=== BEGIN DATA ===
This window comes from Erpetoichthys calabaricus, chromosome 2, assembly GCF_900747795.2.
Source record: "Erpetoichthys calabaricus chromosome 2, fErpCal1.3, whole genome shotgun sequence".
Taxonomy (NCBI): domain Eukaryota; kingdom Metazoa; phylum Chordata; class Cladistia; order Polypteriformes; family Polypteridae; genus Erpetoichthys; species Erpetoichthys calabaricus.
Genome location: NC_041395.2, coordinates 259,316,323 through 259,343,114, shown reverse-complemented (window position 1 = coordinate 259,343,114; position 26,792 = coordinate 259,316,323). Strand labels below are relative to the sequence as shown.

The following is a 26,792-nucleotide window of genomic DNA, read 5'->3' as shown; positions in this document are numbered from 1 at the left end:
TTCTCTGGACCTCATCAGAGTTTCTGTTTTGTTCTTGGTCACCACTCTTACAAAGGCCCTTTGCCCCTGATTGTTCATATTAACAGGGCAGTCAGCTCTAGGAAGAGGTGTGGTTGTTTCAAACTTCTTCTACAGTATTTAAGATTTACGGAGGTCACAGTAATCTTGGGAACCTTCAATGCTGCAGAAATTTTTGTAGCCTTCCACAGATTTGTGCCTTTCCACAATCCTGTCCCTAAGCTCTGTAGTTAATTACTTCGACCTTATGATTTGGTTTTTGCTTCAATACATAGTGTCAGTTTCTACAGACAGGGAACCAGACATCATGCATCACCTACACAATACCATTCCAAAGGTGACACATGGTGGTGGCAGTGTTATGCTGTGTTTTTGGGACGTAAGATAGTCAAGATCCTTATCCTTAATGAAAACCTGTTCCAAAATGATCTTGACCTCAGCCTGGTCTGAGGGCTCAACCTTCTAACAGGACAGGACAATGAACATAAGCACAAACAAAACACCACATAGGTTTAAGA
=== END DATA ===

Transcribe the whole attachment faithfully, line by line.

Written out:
This window comes from Erpetoichthys calabaricus, chromosome 2, assembly GCF_900747795.2.
Source record: "Erpetoichthys calabaricus chromosome 2, fErpCal1.3, whole genome shotgun sequence".
Taxonomy (NCBI): domain Eukaryota; kingdom Metazoa; phylum Chordata; class Cladistia; order Polypteriformes; family Polypteridae; genus Erpetoichthys; species Erpetoichthys calabaricus.
Genome location: NC_041395.2, coordinates 259,316,323 through 259,343,114, shown reverse-complemented (window position 1 = coordinate 259,343,114; position 26,792 = coordinate 259,316,323). Strand labels below are relative to the sequence as shown.

The following is a 26,792-nucleotide window of genomic DNA, read 5'->3' as shown; positions in this document are numbered from 1 at the left end:
TTCTCTGGACCTCATCAGAGTTTCTGTTTTGTTCTTGGTCACCACTCTTACAAAGGCCCTTTGCCCCTGATTGTTCATATTAACAGGGCAGTCAGCTCTAGGAAGAGGTGTGGTTGTTTCAAACTTCTTCTACAGTATTTAAGATTTACGGAGGTCACAGTAATCTTGGGAACCTTCAATGCTGCAGAAATTTTTGTAGCCTTCCACAGATTTGTGCCTTTCCACAATCCTGTCCCTAAGCTCTGTAGTTAATTACTTCGACCTTATGATTTGGTTTTTGCTTCAATACATAGTGTCAGTTTCTACAGACAGGGAACCAGACATCATGCATCACCTACACAATACCATTCCAAAGGTGACACATGGTGGTGGCAGTGTTATGCTGTGTTTTTGGGACGTAAGATAGTCAAGATCCTTATCCTTAATGAAAACCTGTTCCAAAATGATCTTGACCTCAGCCTGGTCTGAGGGCTCAACCTTCTAACAGGACAGGACAATGAACATAAGCACAAACAAAACACCACATAGGTTTAAGA